This past March, event pros gathered for a chance to hear marketing advice from top marketing experts in the event industry. In the Catersource + The Special Event session Marketing Masters 2023: Effective Marketing Strategies for Wedding and Event Professionals, moderated by Clint Upchurch with Tres LA Group, these experts (Laura Cardo, Kristin Banta Events; Christie Osborne, Mountainside Media; and Jamie Lee Quickert, Cvent) discussed best practices, best platforms, and the future of event marketing.
The conversation began with the topic of how to use social media in the most effective, professional way. Quickert advised having a thorough understanding of the purpose of each account you run, as well as the difference between your personal and work brand. If your personal account is public, it’s important to be mindful that how you show up will affect what your audience thinks of your business brand. Cardo added that it’s good to discuss how people in your company show up as well; if they have public accounts, they shouldn’t be posting anything unsavory, as they still represent your business. She notes that while you can’t control what anyone posts, you can keep an eye on what they post and make sure they post in a way that reflects your company’s values.
Everyone agreed that the best way to handle social media is to have a company policy in place; this ensures there are guidelines to follow as well as a process for responding quickly to any guidelines that have been broken. This goes beyond a policy for your business’s socials; it can be applied to events themselves, regarding who can post what and when (your team and vendors, for instance) to prevent surprises from getting leaked prematurely. Such a policy would also ensure that your content aligns with your clients’ desires, especially if there are NDAs. If you tag anyone, make sure you prep them so that they know they will be aligned with your content.
Finally, the panel agreed that your social media plan must be intentional. Make sure there’s a purpose for tagging people, a strategy for what content you post, and an overall goal for your social media. Figure out your buyer persona (a caricatured representation of your ideal client based on marketing data, also known as psychographics) and create content that speaks to that persona. In fact, Osborne recommends doing psychographics before experimenting with artificial intelligence (AI), because your content will look like everything else out there if you don’t know who you’re creating for.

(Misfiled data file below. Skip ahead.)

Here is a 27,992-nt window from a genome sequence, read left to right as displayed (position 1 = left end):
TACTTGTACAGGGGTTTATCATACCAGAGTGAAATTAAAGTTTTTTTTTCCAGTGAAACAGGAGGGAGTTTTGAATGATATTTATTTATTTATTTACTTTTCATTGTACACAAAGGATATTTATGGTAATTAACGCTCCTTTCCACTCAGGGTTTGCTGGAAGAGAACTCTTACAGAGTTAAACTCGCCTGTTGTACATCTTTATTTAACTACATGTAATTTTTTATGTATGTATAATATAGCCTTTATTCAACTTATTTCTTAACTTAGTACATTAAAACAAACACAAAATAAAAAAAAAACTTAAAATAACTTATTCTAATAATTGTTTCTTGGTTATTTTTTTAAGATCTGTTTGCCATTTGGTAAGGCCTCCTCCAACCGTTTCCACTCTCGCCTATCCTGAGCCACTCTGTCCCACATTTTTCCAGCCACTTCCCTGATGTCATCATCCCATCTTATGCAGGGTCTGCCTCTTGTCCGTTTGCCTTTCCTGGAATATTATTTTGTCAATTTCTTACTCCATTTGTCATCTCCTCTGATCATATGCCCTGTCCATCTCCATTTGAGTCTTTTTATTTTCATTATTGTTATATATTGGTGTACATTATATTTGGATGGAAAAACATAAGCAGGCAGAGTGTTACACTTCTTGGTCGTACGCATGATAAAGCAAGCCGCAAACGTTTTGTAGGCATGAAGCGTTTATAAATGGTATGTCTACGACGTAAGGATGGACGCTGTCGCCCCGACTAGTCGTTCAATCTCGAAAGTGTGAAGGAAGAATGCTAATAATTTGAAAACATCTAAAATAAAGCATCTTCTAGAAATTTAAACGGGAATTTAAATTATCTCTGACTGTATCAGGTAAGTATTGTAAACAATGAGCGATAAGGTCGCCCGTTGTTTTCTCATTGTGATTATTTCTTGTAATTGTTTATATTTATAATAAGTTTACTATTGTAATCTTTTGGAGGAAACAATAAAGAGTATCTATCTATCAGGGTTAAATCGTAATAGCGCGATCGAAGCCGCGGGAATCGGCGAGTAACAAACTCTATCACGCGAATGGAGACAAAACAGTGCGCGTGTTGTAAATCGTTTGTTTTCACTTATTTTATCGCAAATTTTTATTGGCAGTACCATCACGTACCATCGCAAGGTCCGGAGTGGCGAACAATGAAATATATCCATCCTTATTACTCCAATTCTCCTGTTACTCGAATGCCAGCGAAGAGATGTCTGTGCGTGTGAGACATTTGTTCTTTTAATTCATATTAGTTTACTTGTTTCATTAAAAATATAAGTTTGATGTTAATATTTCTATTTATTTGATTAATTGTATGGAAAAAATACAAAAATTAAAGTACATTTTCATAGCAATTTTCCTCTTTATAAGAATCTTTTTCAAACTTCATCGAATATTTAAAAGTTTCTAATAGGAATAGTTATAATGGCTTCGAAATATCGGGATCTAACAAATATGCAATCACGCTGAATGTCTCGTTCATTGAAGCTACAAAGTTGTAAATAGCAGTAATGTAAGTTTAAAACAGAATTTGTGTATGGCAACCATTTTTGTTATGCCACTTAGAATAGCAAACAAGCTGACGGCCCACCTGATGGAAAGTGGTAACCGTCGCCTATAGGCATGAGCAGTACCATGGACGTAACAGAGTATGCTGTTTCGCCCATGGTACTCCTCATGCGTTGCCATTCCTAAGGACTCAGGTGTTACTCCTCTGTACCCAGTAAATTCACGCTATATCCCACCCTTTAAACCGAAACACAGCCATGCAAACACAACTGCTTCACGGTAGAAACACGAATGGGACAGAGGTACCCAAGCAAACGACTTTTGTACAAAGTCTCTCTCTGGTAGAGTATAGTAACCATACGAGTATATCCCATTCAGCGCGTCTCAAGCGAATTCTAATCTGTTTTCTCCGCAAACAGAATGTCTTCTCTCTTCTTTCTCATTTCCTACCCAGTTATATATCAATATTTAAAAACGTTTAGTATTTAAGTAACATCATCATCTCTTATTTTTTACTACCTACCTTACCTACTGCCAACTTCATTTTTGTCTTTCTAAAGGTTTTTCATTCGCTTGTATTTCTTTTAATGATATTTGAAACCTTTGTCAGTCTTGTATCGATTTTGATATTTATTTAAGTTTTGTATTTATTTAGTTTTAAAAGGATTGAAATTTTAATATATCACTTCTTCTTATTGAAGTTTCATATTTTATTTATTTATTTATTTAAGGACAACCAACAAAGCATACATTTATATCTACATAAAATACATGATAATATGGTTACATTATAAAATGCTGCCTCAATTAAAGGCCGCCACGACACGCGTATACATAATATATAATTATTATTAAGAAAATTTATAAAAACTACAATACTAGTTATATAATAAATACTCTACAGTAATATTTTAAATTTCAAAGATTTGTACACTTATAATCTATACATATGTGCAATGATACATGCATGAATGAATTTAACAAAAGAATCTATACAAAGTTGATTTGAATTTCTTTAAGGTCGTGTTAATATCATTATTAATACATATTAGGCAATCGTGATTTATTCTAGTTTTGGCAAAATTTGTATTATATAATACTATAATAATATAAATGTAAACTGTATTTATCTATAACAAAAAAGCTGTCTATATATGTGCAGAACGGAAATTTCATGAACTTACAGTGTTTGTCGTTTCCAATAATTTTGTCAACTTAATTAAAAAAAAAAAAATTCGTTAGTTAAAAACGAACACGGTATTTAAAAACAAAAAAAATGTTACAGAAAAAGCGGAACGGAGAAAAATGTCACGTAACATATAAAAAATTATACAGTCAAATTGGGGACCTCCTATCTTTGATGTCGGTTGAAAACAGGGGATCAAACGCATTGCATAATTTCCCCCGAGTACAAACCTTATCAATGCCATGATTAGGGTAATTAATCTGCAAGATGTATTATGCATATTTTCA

At this point, the conversation focused on the ever-present question: is TikTok necessary or not? Yes and yes, said the pros. It can be a very helpful tool that is worth learning (or outsourcing), but only if that is where your client demographic lies; if creating TikTok content will directly impact your sales, then it would benefit you to do so.
“I take a little bit more of a platform-agnostic approach because most of what I do is backed by data and analytics,” said Osborne. Cardo added that it’s helpful to know how your clients differentiate between platforms—they likely aren’t searching for vendors on TikTok, but researching them individually, while using Google and Instagram to do the actual search for top vendors.
Osborne suggested picking one platform to own and dabbling in all the others to amplify your main content. Upchurch agreed: “Simplify, or your sales will suffer.”
Once you decide which platform you to shine on, Cardo encourages developing a strong brand and creating specific branded posts. Avoid posting photos and text that feel canned. And if you don’t have anything to post? Just share what’s inspiring you lately!
Data privacy is front of mind in the marketing world these days. Osborne reminded the audience that when conducting marketing research, you are responsible for client data and its privacy. “Think about how long you have to house personally identifiable data,” she told the audience. This includes considering when you're going to purge that data, how to do so safely, and keeping receipts. She also recommends familiarizing yourself with foreign privacy data laws because the U.S. will begin implementing similar laws soon.
Besides data privacy and increasingly popular AI, Osborne said that the biggest thing to pay attention to is video ads. It doesn’t matter how good they are or even what the content is; video ads are performing better than still photo ads.
Finally, everyone agreed that it’s going to be important to have a policy around commenting and engaging with other people’s posts, as well as dealing with both negative and positive reviews. It can be discouraging to see bad reviews, but being prepared to handle them will help you look professional to your audience. After all, that is the point of good marketing: to demonstrate why your business is valuable and professional, and also worth your audience’s time and money.
And if all of this sounds overwhelming, don’t worry! Our Marketing Masters agree that it’s just fine to outsource and let an expert handle your marketing for you.